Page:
Sabarimala tense again as devotees prevent 11 women from reaching temple
Sabarimala was on the boil again since early morning today as a group of women from Tamil Nadu attempted to reach the hill shrine. Angry protestors blocked the women, all reportedly below 50 years of age, leading to a tense stand-off.Updated: Dec 23, 2018 09:12 IST
Sabarimala was on the boil again since early morning on Sunday as a group of women from Tamil Nadu attempted to reach the hill shrine. Angry protesters blocked the women, all reportedly below 50 years of age, leading to a tense stand-off.
Though the women, part of an outfit called Maniti, arrived at Sabarimala with heavy police protection, the devotees converged in no time, blocking them at Pamba base camp. Though the women said they were a group of 40, protesters could identify only 11 and blocked them. Maniti leader L Vasanthi is among the 11.
Senior police officials present at the spot tried to reason with the women, informing them about the volatile situation, but they insisted on going ahead. Prohibitory orders are in place in the hilltop shrine and its two base camps. The devotees, however, defied section 144 to block the women.
Fearing that more protestors will descend at the shrine, police have suspended bus services temporarily. The women said that they came after getting assurance from Kerala police, which the latter denied.
Follow live updates here: Women activists attempt to visit shrine, blocked by angry devotees
Maniti, a Chennai-based women collective formed in the wake of “honour killings”, said on Saturday that at least 40 women, all aged between 22 to 45, will reach Kottayam and Erumeli in small batches and proceed to the temple.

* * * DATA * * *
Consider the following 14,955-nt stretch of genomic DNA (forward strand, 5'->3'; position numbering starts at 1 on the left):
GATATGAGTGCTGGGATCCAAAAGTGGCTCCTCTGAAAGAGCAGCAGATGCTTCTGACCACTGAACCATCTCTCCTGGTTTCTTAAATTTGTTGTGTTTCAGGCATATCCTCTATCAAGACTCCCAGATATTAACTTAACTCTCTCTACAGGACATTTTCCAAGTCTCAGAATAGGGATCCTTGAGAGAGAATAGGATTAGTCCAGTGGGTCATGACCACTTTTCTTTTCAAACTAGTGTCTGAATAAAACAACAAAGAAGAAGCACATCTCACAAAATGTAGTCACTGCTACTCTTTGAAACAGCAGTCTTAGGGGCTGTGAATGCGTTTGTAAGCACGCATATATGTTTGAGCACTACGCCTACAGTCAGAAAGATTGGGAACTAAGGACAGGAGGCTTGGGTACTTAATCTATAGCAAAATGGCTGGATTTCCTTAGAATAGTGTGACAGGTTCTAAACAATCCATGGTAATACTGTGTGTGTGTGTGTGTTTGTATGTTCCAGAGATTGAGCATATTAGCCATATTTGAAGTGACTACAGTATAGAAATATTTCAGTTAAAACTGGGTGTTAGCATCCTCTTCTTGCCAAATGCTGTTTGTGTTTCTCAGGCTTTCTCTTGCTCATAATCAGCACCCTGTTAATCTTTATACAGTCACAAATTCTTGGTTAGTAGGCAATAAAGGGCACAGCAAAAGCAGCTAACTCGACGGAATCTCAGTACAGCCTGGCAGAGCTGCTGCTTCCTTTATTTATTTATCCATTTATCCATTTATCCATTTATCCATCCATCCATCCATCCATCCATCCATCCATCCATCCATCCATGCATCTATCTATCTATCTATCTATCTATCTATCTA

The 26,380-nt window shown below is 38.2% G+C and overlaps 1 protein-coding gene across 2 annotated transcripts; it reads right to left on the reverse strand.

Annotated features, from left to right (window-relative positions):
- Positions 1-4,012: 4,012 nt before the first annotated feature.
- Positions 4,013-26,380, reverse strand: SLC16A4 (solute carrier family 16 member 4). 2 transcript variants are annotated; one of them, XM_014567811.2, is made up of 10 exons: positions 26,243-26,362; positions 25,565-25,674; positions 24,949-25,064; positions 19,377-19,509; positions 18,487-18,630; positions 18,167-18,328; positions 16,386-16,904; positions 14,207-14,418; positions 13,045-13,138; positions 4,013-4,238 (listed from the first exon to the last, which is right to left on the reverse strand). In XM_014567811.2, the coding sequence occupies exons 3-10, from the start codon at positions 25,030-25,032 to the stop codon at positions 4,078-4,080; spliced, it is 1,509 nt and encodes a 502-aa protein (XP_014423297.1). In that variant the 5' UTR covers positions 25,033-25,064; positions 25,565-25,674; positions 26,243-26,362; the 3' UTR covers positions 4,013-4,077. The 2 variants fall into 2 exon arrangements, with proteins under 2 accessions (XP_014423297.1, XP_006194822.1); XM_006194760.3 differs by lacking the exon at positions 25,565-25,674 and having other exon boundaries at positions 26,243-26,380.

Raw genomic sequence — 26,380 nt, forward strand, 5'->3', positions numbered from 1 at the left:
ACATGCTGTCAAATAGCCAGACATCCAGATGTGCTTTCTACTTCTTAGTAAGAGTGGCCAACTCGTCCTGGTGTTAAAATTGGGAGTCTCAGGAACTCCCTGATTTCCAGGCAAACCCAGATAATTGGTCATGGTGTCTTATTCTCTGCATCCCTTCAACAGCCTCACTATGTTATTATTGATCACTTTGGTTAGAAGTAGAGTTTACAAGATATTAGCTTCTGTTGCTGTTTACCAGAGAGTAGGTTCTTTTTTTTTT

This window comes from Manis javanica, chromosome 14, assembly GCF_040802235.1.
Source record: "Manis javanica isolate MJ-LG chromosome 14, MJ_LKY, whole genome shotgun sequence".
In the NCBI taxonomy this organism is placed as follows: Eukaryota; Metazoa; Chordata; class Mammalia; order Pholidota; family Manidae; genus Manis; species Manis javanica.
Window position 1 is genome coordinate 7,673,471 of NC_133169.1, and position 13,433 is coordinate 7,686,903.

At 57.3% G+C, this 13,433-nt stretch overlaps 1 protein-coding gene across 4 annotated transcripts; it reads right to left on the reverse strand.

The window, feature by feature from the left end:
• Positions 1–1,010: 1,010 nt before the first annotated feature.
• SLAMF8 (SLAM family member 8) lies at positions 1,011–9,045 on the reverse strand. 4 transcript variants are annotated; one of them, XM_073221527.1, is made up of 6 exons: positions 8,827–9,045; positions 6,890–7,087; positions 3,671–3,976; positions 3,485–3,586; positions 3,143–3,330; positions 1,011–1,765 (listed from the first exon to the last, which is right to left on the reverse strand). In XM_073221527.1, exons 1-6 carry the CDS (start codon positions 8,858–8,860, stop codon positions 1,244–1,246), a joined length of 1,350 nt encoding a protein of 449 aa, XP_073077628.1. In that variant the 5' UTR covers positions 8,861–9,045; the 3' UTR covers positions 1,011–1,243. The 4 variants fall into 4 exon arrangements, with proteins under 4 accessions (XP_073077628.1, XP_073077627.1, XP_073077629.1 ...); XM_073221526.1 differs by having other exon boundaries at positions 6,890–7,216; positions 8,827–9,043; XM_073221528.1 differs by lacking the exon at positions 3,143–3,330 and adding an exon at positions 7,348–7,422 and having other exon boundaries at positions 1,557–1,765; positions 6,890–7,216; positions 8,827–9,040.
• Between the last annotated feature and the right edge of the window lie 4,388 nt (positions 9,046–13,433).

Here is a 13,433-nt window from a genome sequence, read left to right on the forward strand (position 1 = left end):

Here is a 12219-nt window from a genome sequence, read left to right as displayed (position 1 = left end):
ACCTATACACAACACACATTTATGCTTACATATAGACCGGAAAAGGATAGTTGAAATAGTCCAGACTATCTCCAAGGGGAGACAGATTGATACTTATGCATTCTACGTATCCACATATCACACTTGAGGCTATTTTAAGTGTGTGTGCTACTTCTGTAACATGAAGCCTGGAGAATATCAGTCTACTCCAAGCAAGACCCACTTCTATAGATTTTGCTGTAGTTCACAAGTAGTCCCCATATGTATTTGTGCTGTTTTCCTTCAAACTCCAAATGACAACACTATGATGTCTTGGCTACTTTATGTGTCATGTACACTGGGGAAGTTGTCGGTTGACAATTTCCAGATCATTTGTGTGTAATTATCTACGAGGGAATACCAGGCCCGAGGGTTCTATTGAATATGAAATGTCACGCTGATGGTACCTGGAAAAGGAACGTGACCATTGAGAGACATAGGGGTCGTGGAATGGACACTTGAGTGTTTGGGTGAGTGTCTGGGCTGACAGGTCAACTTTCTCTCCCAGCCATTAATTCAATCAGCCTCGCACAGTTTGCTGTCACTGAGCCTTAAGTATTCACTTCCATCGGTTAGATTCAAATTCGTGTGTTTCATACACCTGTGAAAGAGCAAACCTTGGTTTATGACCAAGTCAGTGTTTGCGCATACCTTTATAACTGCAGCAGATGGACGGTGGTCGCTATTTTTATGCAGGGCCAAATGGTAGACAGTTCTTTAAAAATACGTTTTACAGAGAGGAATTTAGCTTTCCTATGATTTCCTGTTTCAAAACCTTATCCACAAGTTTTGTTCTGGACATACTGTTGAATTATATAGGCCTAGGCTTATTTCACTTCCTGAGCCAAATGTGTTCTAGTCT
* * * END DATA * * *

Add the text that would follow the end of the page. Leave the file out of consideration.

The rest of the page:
“Most of us are observing customary fast and we are coming as pilgrims, not as activists. We have informed the state government about our pilgrimage and we expect protection to worship at the hill abode,” said L Vasanthi.
But Sabarimala Karma Samiti, an umbrella organisation of multiple outfits opposing the entry of women of reproductive age to the ancient shrine, had announced its plan to block them and its volunteers have fanned out to many railway stations and bus terminals to spot them.
“We will not allow them to crush the age-old customs of the temple. It is not a picnic spot for activists,” said Samiti leader KP Sasikala.
The shrine in Pathanamthitta district has been witnessing violent protests by a section of devotees and right-wing groups since the Supreme Court’s September 28 verdict allowing women of all ages to worship at the temple.
Trouble began when the state government rushed to implement the verdict. Both the Congress and the Bharatiya Janata Party (BJP) feel the affidavit of the state government supporting women’s entry led to the top court’s verdict.
As the shrine opened for the annual pilgrimage on November 17, the government imposed many restrictions, including prohibitory orders, at the hilltop and the base camps to tackle protesters and deployed more than 10,000 police personnel.
The state also witnessed three shutdowns over the issue and an uneasy calm is still prevailing at the temple area.
A senior police officer had earlier said that the women’s team from Tamil Nadu will be told about the ground situation and requested to return but if they insist, officials will approach the government to take a decision.
Since the pilgrimage is going smoothly now, the Travancore Devasom Board, which runs the temple, is not in favour of vitiating the atmosphere.
Even two months after the verdict. women in the barred age group (10 to 50) were not allowed to worship at the temple. The apex court will take up a bunch of review petitions against its verdict on January 22.
First Published: Dec 22, 2018 18:08 IST